Schiit Audio Ragnarok 2 integrated amplifier Measurements

Sidebar 3: Measurements

I performed a full set of measurements on Schiit Audio's Ragnarok 2 using my Audio Precision SYS2722 system (see the January 2008 "As We See It"). I preconditioned the amplifier by running it at one-third the specified power into 8 ohms for 45 minutes. At the end of this period, the temperature of the top panel had stabilized at 106.0°F (41.1°C), while the heatsinks measured 126.9°F (52.8°C). This amplifier should be placed in a well-ventilated location.

Looking first at the small-signal measurements with line-level input signals, the Schiit amplifier's maximum voltage gain, measured at the loudspeaker outputs, was 29dB into 8 ohms with the gain set to "25," 18.6dB with it set to "8," and 5.9dB with it set to "2." (Schiit specifies gain in multiples—2×, 8×, 25×—instead of the usual dB units.) These gains were identical for balanced and single-ended input signals, and, on the 8× and 25× settings, match up well with the specifications. On the 2× setting, the gain was (5.9dB) instead.

The amplifier preserved absolute polarity (ie, was noninverting) for all inputs and outputs. The maximum gain, measured at the unbalanced headphone jack on the front panel, was 29dB (balanced input) and 23.1dB (unbalanced input) at the highest gain setting; the output impedance from this jack was a very low 1.3 ohms from 20Hz to 20kHz. The maximum gain from the balanced preamplifier output was 29dB sourced from 600 ohms. The single-ended preamplifier gain was 23.1dB, with an output impedance of 75 ohms.

The unbalanced input impedance was close to the specified 10k ohms at all audio frequencies and twice that value for the balanced inputs, as expected. The output impedance from the speaker terminals was a low 0.08 ohms at 20Hz and 1kHz, rising to a still-low 0.12 ohms at 20kHz. As a result, the amplifier's response driving our standard simulated loudspeaker varied by just ±0.05dB (fig.1, gray trace). The responses into 8 and 4 ohm resistive loads (blue, red, cyan, and magenta traces) were flat up to 30kHz, with excellent matching between the channels and a gentle ultrasonic rolloff. Into 2 ohms (green trace), the output rolled more rapidly above the audioband, reaching –7dB at 200kHz. Commendably, the amplifier's frequency response was not affected by the gain and volume-control settings and was identical when measured from the headphone and preamplifier jacks. With its wide small-signal bandwidth, the Ragnarok 2's reproduction of a 10kHz squarewave into 8 ohms (fig.2) was very good, with no overshoot or ringing visible.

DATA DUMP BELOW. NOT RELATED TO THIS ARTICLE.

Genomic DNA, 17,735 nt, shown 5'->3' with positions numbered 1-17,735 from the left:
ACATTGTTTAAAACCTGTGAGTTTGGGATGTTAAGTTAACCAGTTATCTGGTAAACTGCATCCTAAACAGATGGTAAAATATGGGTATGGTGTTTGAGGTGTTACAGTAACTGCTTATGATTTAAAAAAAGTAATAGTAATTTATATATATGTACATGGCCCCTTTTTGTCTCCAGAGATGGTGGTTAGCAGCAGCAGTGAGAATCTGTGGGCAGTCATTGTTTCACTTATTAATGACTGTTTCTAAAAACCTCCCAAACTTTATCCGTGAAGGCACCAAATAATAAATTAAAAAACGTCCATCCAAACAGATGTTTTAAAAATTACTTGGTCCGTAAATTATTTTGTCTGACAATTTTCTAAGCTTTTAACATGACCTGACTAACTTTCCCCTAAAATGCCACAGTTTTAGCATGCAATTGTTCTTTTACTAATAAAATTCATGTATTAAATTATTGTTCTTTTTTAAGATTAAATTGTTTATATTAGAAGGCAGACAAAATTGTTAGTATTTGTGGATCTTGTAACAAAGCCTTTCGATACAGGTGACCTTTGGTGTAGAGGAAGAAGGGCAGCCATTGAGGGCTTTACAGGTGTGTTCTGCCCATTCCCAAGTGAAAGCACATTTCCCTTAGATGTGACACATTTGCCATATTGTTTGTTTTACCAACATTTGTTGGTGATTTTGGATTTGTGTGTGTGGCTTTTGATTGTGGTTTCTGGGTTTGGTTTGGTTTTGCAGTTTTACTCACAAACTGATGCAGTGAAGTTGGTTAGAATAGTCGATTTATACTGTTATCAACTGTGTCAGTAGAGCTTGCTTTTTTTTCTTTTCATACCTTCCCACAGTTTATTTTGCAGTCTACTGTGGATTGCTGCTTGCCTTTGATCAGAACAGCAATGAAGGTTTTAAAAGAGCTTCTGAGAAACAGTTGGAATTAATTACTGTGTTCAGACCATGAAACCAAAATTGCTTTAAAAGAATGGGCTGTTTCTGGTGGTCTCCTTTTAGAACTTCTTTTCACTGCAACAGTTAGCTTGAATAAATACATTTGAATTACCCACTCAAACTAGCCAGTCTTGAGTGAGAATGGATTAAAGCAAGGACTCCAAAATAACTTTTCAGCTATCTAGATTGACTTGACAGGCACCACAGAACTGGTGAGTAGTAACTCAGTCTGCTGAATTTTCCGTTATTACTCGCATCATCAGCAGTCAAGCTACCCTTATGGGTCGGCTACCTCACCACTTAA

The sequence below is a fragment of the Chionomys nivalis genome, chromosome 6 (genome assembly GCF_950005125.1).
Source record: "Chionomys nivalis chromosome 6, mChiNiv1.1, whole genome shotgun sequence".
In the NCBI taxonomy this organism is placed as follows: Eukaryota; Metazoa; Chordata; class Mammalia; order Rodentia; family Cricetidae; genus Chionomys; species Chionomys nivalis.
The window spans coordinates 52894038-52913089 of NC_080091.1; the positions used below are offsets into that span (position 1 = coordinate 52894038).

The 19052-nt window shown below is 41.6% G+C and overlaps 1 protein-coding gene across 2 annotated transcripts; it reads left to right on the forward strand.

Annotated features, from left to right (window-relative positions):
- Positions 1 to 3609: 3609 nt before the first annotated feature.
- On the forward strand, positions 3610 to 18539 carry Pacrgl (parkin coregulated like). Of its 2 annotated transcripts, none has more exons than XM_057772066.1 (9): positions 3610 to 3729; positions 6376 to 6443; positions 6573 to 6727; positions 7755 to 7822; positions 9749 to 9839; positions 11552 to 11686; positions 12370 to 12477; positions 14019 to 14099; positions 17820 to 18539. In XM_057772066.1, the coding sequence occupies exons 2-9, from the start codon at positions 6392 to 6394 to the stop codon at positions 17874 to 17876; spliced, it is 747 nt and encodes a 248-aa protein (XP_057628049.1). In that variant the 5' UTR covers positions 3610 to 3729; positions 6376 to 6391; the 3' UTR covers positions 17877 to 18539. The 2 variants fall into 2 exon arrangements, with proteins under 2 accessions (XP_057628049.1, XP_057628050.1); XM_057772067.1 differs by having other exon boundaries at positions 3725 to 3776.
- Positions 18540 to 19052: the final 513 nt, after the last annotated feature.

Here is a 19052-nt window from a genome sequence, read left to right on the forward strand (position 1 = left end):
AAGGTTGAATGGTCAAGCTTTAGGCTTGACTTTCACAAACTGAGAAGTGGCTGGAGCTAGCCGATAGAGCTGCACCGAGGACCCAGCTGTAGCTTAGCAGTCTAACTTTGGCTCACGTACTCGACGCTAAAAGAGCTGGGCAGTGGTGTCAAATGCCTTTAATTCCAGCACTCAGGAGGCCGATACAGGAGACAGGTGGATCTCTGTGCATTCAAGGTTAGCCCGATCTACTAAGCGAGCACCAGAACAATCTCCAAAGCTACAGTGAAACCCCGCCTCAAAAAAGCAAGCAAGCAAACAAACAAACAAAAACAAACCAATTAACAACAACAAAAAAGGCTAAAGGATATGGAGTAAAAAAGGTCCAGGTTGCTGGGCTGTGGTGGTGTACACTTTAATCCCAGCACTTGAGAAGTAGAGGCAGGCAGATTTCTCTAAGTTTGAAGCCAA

Fig.1 Schiit Ragnarok 2, frequency response at 2.83V into: simulated loudspeaker load (gray), 8 ohms (left channel blue, right red), 4 ohms (left cyan, right magenta), 2 ohms (green) (1dB/vertical div.).


Fig.2 Schiit Ragnarok 2, small-signal, 10kHz squarewave into 8 ohms.

The channel separation was excellent, at >100dB in both directions below 2kHz and still 75dB at 20kHz. The unweighted, wideband signal/ noise ratio, ref. 2.83V into 8 ohms and taken with the gain set to 2×, the unbalanced input shorted to ground, and the volume control set to its maximum—the worst case—was very good, at 88.4dB. Restricting the measurement bandwidth to the audioband improved the ratio to 96.7dB, while an A-weighting filter improved it further, to 108.5dB. (All ratios are the average of the two channels.) Setting the gain to 8× reduced the S/N ratios by 1–5dB; setting it to 25× further reduced the ratios by another 6–9dB. But even in the worst case—right channel, high gain, unweighted, wideband—the ratio was a still-good 81dB. This is a quiet amplifier, and as shown in fig.3, in the low-frequency spectrum of the Ragnarok 2's output while it drove a 1kHz tone at 1W into 8 ohms, the power supply-related spuriae all lie at or below –105dB.